Freeman family in `debt' 50 years on

THE family of Olympic hero Cathy Freeman has been forced to pay a 50-year-old debt of two pounds and five shillings for a pauper's grave left unpaid by the Queensland Protector of Aborigines before they were allowed to bury a relative yesterday.
In 1950, the Queensland Protector of Aborigines -- the body that had government-mandated control of Aborigines' lives at the time -- failed to pay the money to buy a plot when the family matriarch, Annie Sibley, was buried as a pauper.
Freeman's mother, Celia Barber, told The Weekend Australian she discovered that her family would have to pay the 1950s bill at ``today's rates'' -- $990 -- when she went to Morley's funeral parlour in Townsville on Wednesday.
She was arranging for the burial of her niece, Anne-Maree Sibley, 33, who died of a heart attack. The family had agreed that Ms Sibley should be buried in the same grave as her great-grandmother -- Mrs Barber's grandmother -- Annie Sibley, who died on August 29, 1950, aged 50.
But she was told the burial could not go ahead until the family settled the government's ancient debt.
``When I went to the funeral parlour, they said they could not go ahead with the burial this week until I paid for the grave of my grandmother because the Protector of Aborigines had never paid for it,'' Mrs Barber said.
``I was told the amount outstanding was two pounds five shillings, but we would have to pay at today's rates, which was $495 for the back cost of the grave, and the same amount to re-open it.
``I was devastated. We just wanted to put our little girl to rest. We didn't want to deal with this other issue. I had no choice but to pay it.''
Until the 1970s, legislation in Queensland placed all Aborigines under the control of the government.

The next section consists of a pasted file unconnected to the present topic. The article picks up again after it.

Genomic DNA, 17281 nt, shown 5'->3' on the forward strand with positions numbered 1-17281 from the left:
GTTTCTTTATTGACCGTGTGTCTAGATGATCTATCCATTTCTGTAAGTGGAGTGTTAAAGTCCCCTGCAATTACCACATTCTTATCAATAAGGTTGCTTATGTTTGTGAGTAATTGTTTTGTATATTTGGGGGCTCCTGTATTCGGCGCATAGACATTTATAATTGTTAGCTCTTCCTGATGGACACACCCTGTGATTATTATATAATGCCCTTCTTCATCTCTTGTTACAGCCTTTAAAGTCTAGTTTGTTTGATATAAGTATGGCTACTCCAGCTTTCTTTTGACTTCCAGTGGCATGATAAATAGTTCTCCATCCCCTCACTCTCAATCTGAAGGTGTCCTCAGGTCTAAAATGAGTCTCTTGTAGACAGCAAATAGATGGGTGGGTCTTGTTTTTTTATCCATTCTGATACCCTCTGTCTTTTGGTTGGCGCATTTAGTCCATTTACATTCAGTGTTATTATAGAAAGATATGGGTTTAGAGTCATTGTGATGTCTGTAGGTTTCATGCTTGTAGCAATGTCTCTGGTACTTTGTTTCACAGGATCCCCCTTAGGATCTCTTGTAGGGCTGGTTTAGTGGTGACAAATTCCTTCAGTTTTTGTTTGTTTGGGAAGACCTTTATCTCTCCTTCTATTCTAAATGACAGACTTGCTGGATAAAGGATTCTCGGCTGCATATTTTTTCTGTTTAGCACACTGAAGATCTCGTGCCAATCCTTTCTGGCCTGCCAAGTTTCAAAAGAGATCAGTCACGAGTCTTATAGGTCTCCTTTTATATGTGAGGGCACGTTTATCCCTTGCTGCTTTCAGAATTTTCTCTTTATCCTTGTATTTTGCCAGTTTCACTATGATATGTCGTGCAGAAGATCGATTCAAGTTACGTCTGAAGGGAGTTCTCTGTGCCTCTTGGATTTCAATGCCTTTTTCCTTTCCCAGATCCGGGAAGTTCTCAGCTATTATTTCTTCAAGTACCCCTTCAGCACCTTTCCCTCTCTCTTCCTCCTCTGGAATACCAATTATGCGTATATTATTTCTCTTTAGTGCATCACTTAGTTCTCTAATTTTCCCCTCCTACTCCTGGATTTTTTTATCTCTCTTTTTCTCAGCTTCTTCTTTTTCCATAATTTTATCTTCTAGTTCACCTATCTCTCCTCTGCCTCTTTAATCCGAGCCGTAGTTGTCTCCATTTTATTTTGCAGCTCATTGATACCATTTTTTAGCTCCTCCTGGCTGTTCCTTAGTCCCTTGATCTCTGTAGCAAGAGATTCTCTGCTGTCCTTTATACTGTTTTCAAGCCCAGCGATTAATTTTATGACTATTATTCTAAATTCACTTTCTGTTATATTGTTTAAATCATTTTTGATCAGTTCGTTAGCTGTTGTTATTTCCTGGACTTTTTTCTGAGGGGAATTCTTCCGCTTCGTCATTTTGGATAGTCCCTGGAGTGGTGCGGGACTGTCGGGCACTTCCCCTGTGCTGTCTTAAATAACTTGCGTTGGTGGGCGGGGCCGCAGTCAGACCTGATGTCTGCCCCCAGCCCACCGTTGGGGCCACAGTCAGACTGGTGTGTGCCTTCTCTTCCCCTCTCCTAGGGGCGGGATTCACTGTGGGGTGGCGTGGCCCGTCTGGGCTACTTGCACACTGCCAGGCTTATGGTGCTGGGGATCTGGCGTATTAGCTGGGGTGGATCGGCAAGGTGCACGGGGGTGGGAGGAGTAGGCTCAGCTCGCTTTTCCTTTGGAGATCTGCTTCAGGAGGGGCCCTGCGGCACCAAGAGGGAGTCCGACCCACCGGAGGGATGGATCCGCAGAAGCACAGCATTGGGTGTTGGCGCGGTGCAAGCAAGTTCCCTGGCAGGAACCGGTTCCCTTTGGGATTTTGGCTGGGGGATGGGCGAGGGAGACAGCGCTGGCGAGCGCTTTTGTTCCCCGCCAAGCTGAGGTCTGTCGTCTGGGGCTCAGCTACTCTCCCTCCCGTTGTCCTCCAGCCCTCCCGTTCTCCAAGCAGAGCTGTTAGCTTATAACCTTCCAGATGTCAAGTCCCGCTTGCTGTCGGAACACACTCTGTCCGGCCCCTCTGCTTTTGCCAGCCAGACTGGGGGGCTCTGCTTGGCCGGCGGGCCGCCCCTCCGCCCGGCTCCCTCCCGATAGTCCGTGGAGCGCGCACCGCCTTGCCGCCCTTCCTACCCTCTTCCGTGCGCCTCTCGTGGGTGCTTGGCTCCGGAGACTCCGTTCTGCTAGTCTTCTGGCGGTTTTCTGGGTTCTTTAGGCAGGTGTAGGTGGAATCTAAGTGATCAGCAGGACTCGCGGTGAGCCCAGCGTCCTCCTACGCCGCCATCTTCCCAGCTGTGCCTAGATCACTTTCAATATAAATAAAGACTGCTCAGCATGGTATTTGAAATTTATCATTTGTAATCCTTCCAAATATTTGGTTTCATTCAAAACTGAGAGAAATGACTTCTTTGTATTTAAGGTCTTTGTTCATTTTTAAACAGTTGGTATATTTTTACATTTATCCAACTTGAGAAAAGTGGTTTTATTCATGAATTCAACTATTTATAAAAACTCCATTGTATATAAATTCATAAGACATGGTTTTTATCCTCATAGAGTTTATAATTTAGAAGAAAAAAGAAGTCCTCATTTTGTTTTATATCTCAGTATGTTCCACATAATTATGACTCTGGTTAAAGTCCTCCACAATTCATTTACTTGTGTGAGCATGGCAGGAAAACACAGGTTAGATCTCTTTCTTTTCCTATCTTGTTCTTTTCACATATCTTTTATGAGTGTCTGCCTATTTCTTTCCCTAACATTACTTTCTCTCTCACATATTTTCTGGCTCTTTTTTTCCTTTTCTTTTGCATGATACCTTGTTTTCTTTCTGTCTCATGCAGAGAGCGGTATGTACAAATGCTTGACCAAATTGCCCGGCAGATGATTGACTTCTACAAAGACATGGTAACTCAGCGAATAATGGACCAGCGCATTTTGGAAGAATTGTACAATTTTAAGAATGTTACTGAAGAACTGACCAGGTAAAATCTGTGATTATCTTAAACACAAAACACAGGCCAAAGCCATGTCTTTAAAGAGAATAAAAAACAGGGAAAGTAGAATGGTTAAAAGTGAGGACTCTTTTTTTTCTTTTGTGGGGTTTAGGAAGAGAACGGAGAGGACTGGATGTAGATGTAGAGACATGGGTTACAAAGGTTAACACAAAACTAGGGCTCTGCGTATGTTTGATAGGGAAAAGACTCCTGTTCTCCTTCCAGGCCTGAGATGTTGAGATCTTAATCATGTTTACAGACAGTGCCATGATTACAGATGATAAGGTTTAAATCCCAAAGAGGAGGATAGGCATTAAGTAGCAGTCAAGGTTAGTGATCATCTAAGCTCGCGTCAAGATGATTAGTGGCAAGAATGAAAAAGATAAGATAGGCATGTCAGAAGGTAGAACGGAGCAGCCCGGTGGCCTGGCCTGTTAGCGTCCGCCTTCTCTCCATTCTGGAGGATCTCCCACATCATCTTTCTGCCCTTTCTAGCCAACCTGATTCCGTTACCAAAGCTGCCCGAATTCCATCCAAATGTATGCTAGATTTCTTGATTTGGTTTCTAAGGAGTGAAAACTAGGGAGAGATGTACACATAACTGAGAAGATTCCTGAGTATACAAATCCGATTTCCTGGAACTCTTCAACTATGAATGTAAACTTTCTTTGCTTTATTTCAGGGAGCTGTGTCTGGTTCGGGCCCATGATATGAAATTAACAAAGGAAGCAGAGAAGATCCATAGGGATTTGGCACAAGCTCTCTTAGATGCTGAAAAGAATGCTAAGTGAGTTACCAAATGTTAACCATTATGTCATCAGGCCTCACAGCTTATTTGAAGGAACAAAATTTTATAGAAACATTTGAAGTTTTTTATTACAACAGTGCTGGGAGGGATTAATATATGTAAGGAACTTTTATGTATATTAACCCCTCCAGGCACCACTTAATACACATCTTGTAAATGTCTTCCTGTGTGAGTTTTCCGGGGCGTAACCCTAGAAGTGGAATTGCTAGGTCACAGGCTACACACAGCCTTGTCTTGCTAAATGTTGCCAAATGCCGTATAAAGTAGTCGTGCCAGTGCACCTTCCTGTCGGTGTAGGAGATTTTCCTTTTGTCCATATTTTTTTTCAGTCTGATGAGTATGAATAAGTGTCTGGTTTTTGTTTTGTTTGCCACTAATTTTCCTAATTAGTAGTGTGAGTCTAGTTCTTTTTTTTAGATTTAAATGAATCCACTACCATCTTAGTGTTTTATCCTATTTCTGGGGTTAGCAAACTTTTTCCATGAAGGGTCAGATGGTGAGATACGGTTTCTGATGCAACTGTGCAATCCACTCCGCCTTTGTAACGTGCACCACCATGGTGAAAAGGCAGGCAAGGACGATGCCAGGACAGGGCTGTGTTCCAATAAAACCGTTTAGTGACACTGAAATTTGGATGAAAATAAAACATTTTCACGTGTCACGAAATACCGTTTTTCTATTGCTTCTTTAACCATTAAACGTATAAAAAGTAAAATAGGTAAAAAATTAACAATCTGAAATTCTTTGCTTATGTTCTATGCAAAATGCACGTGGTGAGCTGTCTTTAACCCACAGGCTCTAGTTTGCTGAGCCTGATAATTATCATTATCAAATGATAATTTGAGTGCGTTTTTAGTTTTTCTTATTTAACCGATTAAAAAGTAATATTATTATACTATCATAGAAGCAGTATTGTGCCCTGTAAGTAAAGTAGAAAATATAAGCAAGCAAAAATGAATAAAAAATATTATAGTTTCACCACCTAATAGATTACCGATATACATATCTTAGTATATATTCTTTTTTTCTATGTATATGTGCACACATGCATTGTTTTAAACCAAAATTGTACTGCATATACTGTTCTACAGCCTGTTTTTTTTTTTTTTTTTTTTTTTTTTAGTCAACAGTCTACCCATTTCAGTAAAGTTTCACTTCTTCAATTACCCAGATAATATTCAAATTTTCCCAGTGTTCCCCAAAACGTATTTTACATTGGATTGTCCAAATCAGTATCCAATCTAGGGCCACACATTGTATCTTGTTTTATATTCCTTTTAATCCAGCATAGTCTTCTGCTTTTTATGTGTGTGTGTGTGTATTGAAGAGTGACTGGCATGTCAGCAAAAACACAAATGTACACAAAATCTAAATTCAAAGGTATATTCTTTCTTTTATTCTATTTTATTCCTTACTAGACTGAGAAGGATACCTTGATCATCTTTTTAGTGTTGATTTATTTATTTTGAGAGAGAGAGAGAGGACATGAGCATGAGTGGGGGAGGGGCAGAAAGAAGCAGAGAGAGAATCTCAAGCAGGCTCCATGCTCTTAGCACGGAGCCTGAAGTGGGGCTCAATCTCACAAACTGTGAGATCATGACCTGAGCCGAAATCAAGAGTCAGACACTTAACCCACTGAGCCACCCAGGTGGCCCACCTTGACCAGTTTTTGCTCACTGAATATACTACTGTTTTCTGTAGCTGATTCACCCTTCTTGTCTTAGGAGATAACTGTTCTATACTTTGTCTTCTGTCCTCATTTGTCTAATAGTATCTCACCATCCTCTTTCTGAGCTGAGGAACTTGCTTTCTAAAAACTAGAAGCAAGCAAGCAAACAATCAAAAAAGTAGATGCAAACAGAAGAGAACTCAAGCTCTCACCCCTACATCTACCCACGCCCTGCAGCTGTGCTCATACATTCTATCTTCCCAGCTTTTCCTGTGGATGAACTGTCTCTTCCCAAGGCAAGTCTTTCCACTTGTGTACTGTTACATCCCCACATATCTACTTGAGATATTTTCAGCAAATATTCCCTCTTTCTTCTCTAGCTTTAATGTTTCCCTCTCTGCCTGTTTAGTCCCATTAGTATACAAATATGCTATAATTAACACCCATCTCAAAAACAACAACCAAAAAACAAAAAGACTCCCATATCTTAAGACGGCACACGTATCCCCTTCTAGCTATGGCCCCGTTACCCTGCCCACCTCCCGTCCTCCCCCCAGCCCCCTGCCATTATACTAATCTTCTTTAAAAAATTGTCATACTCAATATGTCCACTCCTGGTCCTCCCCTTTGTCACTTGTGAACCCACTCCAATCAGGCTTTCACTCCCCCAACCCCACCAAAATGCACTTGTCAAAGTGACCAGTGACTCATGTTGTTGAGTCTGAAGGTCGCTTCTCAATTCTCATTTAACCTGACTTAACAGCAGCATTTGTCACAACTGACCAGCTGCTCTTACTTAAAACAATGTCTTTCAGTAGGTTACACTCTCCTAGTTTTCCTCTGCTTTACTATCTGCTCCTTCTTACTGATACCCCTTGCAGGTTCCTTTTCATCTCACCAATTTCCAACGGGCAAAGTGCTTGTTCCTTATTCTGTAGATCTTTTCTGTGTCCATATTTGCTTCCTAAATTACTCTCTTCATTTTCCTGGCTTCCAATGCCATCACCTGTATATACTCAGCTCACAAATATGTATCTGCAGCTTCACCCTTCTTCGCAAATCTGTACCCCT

No Aborigine could obtain work, move residence, or even marry without the prior permission of `The Protector'.
Any wages they were paid were given to The Protector (who, in many cases in remote places, was the local policeman) and he doled out small amounts on request, if he agreed with the proposed purchases.
The hated legislation is known among Queensland Aborigines as ``The Dog Act''.
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History shows much of that money was stolen and Aborigines never received it.
Thousands are now fighting for the ``stolen wages'' in Queensland from a multi-million dollar fund that is held by the Queensland Government.
Three years ago Queensland Premier Peter Beattie -- under pressure to repay the wages to the people from who it had been kept -- offered amounts of $4000 and $2000 in a ``final'' settlement for all who could ``prove'' they had not received their pay kept by the Protector.
However, it was not previously known that Aborigines were buried ``on the cheap'' in pauper's graves.
The manager of Morley's Funerals, Ray Valdetta, said his firm collected the money but the cost was imposed by the Townsville/Thuringowa Cemetery Trust. He said the policy of charging for graves such as this originated in the 1980s and occurred on a reasonably regular basis.
The spokeswoman for the Cemetery Trust, Trina Moore, yesterday said Mrs Barber's family thought the grave was paid for by the Protector of Aborigines in 1950, but the money had never been received, so the debt was outstanding.
``Most of those not paid for were pauper's graves and if they are not paid for people cannot put a monument or headstone on the grave until it is purchased,'' Ms Moore said.
``Our records showed the Protector never paid for that plot and all I know is the grave wasn't purchased and it has to be purchased.
``Actually they were lucky we re-opened it for them before the money was paid.''
Family members attending yesterday's funeral were incensed when they were told of the ``final indignity'' that had occurred to Mrs Sibley in 1950 when she was buried in a pauper's grave, but even that had not been paid for by the government of the day.
Freeman's aunt, Lyla Murison, said blame for the whole issue lay with the Queensland Government.
``Why wasn't this money ever paid?'' she said. ``We just want to bury our loved ones.''
Freeman said it was ``not appropriate'' for her to speak publicly about the death of her cousin or the subsequent treatment of her mother.